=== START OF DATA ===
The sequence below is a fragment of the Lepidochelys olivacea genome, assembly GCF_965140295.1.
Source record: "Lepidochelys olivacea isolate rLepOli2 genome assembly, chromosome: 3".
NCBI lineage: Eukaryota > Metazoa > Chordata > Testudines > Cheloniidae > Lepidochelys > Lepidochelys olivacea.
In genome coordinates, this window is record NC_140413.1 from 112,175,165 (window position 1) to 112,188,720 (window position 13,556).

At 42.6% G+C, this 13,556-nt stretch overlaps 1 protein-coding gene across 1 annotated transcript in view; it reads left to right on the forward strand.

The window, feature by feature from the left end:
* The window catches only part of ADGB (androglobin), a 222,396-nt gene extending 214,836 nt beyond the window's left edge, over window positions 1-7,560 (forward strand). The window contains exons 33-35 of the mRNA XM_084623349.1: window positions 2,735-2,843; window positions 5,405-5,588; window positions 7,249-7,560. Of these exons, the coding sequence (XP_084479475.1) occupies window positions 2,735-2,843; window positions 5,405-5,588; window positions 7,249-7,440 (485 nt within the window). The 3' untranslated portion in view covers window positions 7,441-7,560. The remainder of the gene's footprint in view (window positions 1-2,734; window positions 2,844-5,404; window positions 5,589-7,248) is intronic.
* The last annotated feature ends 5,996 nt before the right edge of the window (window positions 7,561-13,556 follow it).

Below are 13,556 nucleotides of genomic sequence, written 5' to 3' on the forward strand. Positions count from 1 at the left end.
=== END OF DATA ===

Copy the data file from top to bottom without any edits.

The sequence below is a fragment of the Lepidochelys olivacea genome, assembly GCF_965140295.1.
Source record: "Lepidochelys olivacea isolate rLepOli2 genome assembly, chromosome: 3".
NCBI lineage: Eukaryota > Metazoa > Chordata > Testudines > Cheloniidae > Lepidochelys > Lepidochelys olivacea.
In genome coordinates, this window is record NC_140413.1 from 112,175,165 (window position 1) to 112,188,720 (window position 13,556).

At 42.6% G+C, this 13,556-nt stretch overlaps 1 protein-coding gene across 1 annotated transcript in view; it reads left to right on the forward strand.

The window, feature by feature from the left end:
* The window catches only part of ADGB (androglobin), a 222,396-nt gene extending 214,836 nt beyond the window's left edge, over window positions 1-7,560 (forward strand). The window contains exons 33-35 of the mRNA XM_084623349.1: window positions 2,735-2,843; window positions 5,405-5,588; window positions 7,249-7,560. Of these exons, the coding sequence (XP_084479475.1) occupies window positions 2,735-2,843; window positions 5,405-5,588; window positions 7,249-7,440 (485 nt within the window). The 3' untranslated portion in view covers window positions 7,441-7,560. The remainder of the gene's footprint in view (window positions 1-2,734; window positions 2,844-5,404; window positions 5,589-7,248) is intronic.
* The last annotated feature ends 5,996 nt before the right edge of the window (window positions 7,561-13,556 follow it).

Below are 13,556 nucleotides of genomic sequence, written 5' to 3' on the forward strand. Positions count from 1 at the left end.